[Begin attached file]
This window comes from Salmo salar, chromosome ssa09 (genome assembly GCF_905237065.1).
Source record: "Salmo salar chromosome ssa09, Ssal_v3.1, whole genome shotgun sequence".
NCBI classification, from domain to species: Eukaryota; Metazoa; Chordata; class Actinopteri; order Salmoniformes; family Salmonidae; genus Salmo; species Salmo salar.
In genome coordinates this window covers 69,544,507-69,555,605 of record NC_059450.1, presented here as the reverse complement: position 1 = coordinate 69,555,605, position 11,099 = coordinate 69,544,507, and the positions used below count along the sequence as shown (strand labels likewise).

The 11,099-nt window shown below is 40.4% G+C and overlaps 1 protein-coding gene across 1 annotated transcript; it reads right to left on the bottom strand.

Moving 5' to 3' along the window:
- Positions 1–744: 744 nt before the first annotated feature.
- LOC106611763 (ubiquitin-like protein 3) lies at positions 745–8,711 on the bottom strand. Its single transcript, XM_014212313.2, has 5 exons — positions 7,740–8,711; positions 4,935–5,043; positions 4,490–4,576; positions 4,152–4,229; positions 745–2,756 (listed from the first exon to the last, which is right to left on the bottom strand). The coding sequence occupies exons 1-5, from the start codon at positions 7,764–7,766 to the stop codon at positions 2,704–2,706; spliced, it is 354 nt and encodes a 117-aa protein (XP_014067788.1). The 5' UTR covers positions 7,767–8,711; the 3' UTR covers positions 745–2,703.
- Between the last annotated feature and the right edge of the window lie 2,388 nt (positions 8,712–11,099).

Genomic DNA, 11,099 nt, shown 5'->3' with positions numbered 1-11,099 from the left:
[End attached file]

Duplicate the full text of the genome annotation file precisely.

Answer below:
This window comes from Salmo salar, chromosome ssa09 (genome assembly GCF_905237065.1).
Source record: "Salmo salar chromosome ssa09, Ssal_v3.1, whole genome shotgun sequence".
NCBI classification, from domain to species: Eukaryota; Metazoa; Chordata; class Actinopteri; order Salmoniformes; family Salmonidae; genus Salmo; species Salmo salar.
In genome coordinates this window covers 69,544,507-69,555,605 of record NC_059450.1, presented here as the reverse complement: position 1 = coordinate 69,555,605, position 11,099 = coordinate 69,544,507, and the positions used below count along the sequence as shown (strand labels likewise).

The 11,099-nt window shown below is 40.4% G+C and overlaps 1 protein-coding gene across 1 annotated transcript; it reads right to left on the bottom strand.

Moving 5' to 3' along the window:
- Positions 1–744: 744 nt before the first annotated feature.
- LOC106611763 (ubiquitin-like protein 3) lies at positions 745–8,711 on the bottom strand. Its single transcript, XM_014212313.2, has 5 exons — positions 7,740–8,711; positions 4,935–5,043; positions 4,490–4,576; positions 4,152–4,229; positions 745–2,756 (listed from the first exon to the last, which is right to left on the bottom strand). The coding sequence occupies exons 1-5, from the start codon at positions 7,764–7,766 to the stop codon at positions 2,704–2,706; spliced, it is 354 nt and encodes a 117-aa protein (XP_014067788.1). The 5' UTR covers positions 7,767–8,711; the 3' UTR covers positions 745–2,703.
- Between the last annotated feature and the right edge of the window lie 2,388 nt (positions 8,712–11,099).

Genomic DNA, 11,099 nt, shown 5'->3' with positions numbered 1-11,099 from the left: